The Rampage

Midterms at Ramaz: Should There be Other Options?

Julia Levy ’18

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As expected, midterms are a time of great stress for most Ramaz students. They require the ability to study a semester’s worth of material for eight different classes within a span of eight days of consecutive exams (with only one weekend serving as an interruption). As midterms progress, students get more and more tired and many find it hard to focus towards the end. Consequently, their level of performance goes down closer to the end of exams.

My own experience with midterms is very similar to the one mentioned above: I become progressively tired as the eight days go on, and I don’t always offer my best on every final, as it takes a while to recuperate from the previous final. My experience is that what I get on a final either keeps me where I am or has the potential to lower my grade, even if I have been doing perfectly well throughout the semester.

I think it would be extremely effective for there to be alternative options to midterm exams in certain classes. An alternative option could be, for example, a creative project that requires a lot of work but can be done at home over the span of a few days, ridding students of some of the midterm week stress. During the school year, many teachers give alternative assignments for students to do along with classic tests. Some teachers, such as Mr. Jaffe will give a take-home test once a semester. Others, such as Rabbi Stern, will sometimes give small projects or longer homework assignments to grade. Through this system, Rabbi Stern’s students have a set amount of time to answer harder math problems that ask them to apply their knowledge in a different way. This alternative method of grading is also becoming popular in the english department. Dr. Gaylord’s new system allows for students to submit creative work to be graded along with the classic essays, quarter test, and vocabulary quizzes. In science classes, students not only do homework assignments and take tests, but they also get to perform labs to get a more hands-on experience with the material they are learning. They are then graded on the lab assignment or the lab report.

If many classes aren’t only based on tests, shouldn’t there be an option for a midterm to be replaced with a larger project instead of a formal final exam? This system would allow students who have greater strengths creatively and even artistically to demonstrate their best abilities and skills in a class. “I would really appreciate it if this kind of option were available,” said Elana Shalomoff ’18. “Most of the time my midterms either keep me where I am gradewise in a class, or bring me down a grade.” Instituting a class project to complete instead of the classic midterm exam would also make students put more thought into what they are doing, spending more time integrating what they learned over the semester and applying it to something new and fresh. “I feel like midterms just show how well someone can cram information into their heads in one night,” said Kyla Mintz ’18. Shalomoff agreed, saying that “no one actually starts studying for midterms two weeks before, when winter break ends. Everyone is just frantically studying within the given eight days of midterms, and we are all stressed. Not everyone is able to gather all that information in that given time and then take a two-hour test on it the next morning.”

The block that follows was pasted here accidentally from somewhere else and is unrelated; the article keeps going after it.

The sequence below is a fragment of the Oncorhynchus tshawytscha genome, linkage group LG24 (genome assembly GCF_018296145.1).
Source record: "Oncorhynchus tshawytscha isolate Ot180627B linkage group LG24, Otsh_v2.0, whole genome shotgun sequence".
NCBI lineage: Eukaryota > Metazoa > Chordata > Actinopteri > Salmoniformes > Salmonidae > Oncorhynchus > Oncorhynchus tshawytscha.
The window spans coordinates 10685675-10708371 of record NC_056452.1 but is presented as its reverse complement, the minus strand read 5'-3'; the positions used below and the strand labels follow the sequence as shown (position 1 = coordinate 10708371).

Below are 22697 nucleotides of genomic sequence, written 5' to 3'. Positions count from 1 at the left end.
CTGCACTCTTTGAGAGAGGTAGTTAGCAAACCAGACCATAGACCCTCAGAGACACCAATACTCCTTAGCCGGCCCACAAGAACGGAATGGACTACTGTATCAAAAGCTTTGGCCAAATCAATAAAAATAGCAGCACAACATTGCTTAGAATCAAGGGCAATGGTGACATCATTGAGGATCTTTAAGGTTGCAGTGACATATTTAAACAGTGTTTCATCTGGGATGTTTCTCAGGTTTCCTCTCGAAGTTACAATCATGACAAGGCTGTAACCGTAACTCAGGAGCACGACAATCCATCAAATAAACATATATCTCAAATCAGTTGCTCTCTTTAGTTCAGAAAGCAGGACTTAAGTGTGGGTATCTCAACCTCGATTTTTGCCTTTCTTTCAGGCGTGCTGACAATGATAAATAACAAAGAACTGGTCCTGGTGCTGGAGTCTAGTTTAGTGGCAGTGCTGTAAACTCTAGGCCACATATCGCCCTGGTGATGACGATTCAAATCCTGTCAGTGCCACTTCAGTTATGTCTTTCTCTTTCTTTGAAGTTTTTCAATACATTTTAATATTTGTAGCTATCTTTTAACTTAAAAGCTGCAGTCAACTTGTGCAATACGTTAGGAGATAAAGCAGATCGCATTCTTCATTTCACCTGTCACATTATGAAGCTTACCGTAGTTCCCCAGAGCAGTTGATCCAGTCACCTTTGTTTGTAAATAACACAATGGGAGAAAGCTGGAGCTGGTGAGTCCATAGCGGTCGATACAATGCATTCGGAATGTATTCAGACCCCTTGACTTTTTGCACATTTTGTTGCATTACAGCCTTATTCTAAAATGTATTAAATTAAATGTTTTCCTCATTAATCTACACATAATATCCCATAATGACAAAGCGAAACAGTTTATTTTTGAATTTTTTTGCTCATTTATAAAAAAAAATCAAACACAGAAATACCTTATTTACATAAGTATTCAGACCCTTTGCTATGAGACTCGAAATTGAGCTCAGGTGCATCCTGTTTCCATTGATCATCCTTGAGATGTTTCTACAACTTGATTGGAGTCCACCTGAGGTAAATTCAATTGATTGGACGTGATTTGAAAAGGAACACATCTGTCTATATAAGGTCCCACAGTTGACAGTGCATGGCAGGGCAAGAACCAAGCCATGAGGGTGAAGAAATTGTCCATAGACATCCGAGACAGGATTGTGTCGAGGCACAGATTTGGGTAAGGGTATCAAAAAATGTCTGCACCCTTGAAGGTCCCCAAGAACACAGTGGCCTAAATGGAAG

This system would not mean that every midterm needs to have another option of the same weight to go along with it. For some classes, such as math, a traditional final exam might be the best way to test how well the student knows the material. A project that could be substituted for this kind of midterm would have to be very big to equal the weight of the exam. Rabbi Dov Pianko said, “this could make sense as long as the project would test the skills of the student equally to how a midterm would. In math, it probably makes more sense to have the actual midterm.”

Overall, I think that it would be a good idea to reconsider what a midterm means and how it evaluates students. Perhaps giving students an alternative choice would not only lower stress levels, but also allow students to explore and showcase their different abilities and put more thought into what they have learned in class.

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The student newspaper of the Ramaz Upper School